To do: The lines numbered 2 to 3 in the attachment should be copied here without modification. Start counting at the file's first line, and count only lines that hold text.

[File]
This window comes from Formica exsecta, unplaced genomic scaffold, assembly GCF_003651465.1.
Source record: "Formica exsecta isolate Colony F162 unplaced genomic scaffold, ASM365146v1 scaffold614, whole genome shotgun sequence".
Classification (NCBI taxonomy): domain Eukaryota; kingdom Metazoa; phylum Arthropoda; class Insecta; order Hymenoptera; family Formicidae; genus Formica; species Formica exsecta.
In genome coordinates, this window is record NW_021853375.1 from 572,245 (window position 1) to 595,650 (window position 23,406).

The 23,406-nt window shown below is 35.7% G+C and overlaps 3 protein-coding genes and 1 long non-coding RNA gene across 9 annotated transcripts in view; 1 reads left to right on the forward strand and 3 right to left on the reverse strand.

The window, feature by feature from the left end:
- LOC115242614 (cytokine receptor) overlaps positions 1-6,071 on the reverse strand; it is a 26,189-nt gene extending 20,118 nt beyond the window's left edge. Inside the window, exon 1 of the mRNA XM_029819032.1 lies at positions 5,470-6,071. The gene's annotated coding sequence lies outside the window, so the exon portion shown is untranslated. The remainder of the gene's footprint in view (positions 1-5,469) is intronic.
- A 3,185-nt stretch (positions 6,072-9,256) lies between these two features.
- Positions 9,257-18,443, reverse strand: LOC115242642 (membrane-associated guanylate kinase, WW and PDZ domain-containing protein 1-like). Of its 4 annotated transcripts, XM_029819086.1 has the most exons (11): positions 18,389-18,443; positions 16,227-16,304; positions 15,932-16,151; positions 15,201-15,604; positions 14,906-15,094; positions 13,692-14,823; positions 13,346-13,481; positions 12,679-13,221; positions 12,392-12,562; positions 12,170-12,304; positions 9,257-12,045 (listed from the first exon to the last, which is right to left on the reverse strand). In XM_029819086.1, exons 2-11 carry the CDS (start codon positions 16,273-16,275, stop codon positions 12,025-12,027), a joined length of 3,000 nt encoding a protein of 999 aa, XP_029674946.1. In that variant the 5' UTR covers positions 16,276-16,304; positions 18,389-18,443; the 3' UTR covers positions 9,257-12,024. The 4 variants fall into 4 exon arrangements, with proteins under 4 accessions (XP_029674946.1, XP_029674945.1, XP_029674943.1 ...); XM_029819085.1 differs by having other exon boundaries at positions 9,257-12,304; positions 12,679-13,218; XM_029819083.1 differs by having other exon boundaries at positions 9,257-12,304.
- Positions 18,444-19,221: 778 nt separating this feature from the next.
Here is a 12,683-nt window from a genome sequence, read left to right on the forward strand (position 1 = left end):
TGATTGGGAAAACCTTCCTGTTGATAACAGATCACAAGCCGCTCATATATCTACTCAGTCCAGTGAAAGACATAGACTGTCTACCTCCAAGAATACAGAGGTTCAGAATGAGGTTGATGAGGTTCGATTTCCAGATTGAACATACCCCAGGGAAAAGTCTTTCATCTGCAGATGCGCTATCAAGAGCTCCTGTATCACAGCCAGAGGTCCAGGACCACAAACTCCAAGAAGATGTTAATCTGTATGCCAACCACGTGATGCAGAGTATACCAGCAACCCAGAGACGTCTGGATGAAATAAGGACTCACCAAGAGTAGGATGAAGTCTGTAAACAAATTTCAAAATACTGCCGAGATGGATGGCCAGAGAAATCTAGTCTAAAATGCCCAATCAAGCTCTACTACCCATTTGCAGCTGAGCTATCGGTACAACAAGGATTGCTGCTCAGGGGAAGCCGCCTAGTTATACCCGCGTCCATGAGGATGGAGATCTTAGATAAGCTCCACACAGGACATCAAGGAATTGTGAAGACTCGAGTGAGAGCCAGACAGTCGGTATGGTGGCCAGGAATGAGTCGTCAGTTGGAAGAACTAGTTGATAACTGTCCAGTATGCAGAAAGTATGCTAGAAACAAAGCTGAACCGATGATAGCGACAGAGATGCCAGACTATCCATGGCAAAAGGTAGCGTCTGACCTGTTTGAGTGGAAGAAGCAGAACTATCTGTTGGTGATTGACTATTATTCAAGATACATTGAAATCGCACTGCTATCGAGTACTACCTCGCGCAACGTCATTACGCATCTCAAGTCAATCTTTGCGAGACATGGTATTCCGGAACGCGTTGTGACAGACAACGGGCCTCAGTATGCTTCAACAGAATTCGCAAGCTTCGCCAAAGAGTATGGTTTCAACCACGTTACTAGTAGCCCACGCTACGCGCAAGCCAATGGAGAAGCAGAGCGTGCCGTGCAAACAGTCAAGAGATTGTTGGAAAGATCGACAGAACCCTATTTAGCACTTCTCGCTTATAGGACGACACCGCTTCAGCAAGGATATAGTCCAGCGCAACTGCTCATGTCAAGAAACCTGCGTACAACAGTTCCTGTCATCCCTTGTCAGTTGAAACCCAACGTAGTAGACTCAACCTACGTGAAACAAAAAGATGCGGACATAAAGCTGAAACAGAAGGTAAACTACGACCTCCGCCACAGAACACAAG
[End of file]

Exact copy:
Source record: "Formica exsecta isolate Colony F162 unplaced genomic scaffold, ASM365146v1 scaffold614, whole genome shotgun sequence".
Classification (NCBI taxonomy): domain Eukaryota; kingdom Metazoa; phylum Arthropoda; class Insecta; order Hymenoptera; family Formicidae; genus Formica; species Formica exsecta.